Where do you stand?





It's Democratic Week at Newsweek


I had noticed before that Newsweek alternates every week which side it wants to support. It's Democrats this week as they ask Where's the Outrage over Bush and compare him to Botha in South Africa.

Fineman expects 2006 to be all about the I-word.

Although Fineman as usual is more conservative than the other reporters and here is simply making an obvious observation:
We are entering a dark time in which the central argument advanced by each party is going to involve accusing the other party of committing what amounts to treason. Democrats will accuse the Bush administration of destroying the Constitution; Republicans will accuse the Dems of destroying our security.
Typically he is much more snarky toward Democrats but you can't tell that to the Republicans. Howard Fineman for years lead a Newsweek effort to find some dirt, any dirt, on the Clintons.

Live Poll, (dead now): Should Bush be impeached? Yes 85%

I know this is just an internet poll but wow!







New Anti-Torture measure has so many loopholes it may make problems worse

The Graham-Levin amendment restricts detainees’ access to the judicial system, potentially permits the use of evidence obtained through abusive tactics, and provides certain protections to CIA personnel who violate the ban.

The judicial restrictions prohibit detainees from directly challenging the legality of their detentions in US courts. This upends a landmark Supreme Court decision in 2004 that enabled Guantánamo detainees to file claims of wrongful imprisonment.







Why Mommy is a Democrat

Why are you so good Mommy? "Why Mommy is a Democrat brings to life the core values of the Democratic party in ways that young children will easily understand and thoroughly enjoy. Using plain and non-judgmental language, along with warm and whimsical illustrations, this colorful 28-page paperback depicts the Democratic principles of fairness, tolerance, peace, and concern for the well-being of others. It's a great way for parents to gently communicate their commitment to these principles and explain their support for the party."

With numerous subtle (and not so subtle) satirical swipes at the Bush administration and the Republican Party it will appeal to Democrats of all ages.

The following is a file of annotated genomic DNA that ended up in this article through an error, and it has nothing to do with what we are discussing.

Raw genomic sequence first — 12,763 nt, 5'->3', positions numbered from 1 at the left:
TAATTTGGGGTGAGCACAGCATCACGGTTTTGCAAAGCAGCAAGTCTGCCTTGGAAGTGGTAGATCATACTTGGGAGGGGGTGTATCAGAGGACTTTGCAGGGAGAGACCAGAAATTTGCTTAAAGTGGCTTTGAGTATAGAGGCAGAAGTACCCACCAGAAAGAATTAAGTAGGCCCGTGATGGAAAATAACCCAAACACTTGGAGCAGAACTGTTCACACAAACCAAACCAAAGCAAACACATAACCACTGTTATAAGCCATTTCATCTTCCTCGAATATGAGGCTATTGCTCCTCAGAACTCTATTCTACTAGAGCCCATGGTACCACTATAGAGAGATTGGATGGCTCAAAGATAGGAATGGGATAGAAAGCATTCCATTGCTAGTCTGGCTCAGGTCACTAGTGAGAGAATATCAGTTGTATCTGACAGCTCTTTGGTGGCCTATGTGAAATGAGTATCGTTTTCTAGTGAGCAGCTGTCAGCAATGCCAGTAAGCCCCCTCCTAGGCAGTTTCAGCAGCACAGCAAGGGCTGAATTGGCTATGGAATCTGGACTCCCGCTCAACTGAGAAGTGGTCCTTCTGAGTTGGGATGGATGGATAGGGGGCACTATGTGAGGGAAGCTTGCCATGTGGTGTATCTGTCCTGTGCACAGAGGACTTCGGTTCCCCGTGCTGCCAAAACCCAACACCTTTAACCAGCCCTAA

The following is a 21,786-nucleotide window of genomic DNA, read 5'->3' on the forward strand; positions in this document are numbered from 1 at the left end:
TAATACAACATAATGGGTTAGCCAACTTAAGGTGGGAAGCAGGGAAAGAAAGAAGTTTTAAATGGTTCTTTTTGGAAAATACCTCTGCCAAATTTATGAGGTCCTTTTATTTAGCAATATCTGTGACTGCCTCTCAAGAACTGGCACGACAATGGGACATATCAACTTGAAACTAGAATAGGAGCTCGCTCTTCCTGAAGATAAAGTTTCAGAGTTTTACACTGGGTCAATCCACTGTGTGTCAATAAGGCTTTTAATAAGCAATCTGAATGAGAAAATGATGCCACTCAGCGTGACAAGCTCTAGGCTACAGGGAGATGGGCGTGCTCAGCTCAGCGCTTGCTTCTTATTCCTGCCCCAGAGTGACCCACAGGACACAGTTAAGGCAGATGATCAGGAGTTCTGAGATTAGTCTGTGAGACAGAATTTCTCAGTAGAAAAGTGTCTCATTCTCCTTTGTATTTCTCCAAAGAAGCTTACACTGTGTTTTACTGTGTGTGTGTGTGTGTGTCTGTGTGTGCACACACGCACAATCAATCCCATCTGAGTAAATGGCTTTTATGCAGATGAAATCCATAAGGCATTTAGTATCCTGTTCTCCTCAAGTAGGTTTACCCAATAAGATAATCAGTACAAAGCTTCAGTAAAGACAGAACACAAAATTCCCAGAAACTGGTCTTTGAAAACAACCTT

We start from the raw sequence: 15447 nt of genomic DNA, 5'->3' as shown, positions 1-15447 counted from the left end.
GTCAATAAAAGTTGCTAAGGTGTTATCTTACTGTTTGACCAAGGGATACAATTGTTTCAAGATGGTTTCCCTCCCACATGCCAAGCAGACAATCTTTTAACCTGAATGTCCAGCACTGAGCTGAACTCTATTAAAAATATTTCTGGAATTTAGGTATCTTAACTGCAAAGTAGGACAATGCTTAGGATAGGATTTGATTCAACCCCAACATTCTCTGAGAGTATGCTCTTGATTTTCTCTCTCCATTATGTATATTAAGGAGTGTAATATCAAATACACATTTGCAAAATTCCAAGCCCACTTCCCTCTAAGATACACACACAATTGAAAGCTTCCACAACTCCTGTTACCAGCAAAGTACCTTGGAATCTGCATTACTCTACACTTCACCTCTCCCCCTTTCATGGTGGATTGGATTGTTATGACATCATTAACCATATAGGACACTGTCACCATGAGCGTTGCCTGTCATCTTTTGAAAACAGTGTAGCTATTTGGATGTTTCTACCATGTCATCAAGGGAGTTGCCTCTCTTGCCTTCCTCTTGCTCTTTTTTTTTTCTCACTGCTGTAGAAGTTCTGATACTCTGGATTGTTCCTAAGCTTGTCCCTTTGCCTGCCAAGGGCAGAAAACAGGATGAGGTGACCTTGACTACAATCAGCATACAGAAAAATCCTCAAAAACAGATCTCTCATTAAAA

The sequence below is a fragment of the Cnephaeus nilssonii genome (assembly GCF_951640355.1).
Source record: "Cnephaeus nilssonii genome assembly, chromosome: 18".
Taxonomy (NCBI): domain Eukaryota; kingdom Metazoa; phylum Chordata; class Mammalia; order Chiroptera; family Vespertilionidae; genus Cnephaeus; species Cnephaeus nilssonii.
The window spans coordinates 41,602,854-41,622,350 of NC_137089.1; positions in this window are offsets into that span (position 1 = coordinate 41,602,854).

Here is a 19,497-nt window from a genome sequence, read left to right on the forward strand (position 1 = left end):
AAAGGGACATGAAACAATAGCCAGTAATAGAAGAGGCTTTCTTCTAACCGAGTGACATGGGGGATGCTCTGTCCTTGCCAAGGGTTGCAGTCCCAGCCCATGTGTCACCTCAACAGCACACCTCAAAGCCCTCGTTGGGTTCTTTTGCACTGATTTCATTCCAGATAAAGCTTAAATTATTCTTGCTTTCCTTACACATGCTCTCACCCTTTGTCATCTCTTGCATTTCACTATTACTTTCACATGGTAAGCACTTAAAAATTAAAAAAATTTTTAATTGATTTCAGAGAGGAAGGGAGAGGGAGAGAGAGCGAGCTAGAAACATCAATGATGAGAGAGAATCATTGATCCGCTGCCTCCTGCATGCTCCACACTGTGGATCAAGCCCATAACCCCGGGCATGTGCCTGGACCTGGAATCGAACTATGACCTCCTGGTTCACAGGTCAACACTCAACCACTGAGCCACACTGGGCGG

Conservatives don't like this book "- cuz Mommy likes nuts in her mouth" but prefer Help! Mom! There Are Liberals Under My Bed! recommended by Grover Norquist.






The End of News?

The New York Review of Books: The End of News?

The conservative columnist William Safire, usually a supporter of Bush's policies, complained last September that "the fundamental right of Americans, through our free press, to penetrate and criticize the workings of our government is under attack as never before."

But the campaign against the press is only partly a result of a hostile White House. The administration's efforts have been amplified by a disciplined and well-organized news and opinion campaign directed by conservatives and the Christian right. This well-funded network includes newsletters, think tanks, and talk radio as well as cable television news and the Internet. Often in cooperation with the White House, these outlets have launched a systematic campaign to discredit what they refer to disparagingly as "MSM," for mainstream media. More....
Part 2 - The Press: The Enemy Within

In a previous article, I described many of the external pressures besetting journalists today, including a hostile White House, aggressive conservative critics, and greedy corporate owners. Here, I will concentrate on the press's internal problems—not on its many ethical and professional lapses, which have been extensively discussed elsewhere, but rather on the structural problems that keep the press from fulfilling its responsibilities to serve as a witness to injustice and a watchdog over the powerful. To some extent, these problems consist of professional practices and proclivities that inhibit reporting —a reliance on "access," an excessive striving for "balance," an uncritical fascination with celebrities. Equally important is the increasing isolation of much of the profession from disadvantaged Americans and the difficulties they face. Finally, and most significantly, there's the political climate in which journalists work. Today's political pressures too often breed in journalists a tendency toward self-censorship, toward shying away from the pursuit of truths that might prove unpopular, whether with official authorities or the public....

Of all the internal problems confronting the press, the reluctance to venture into politically sensitive matters, to report disturbing truths that might unsettle and provoke, remains by far the most troubling.




TM - Hurt? Injured? Need a Lawyer? Too Bad!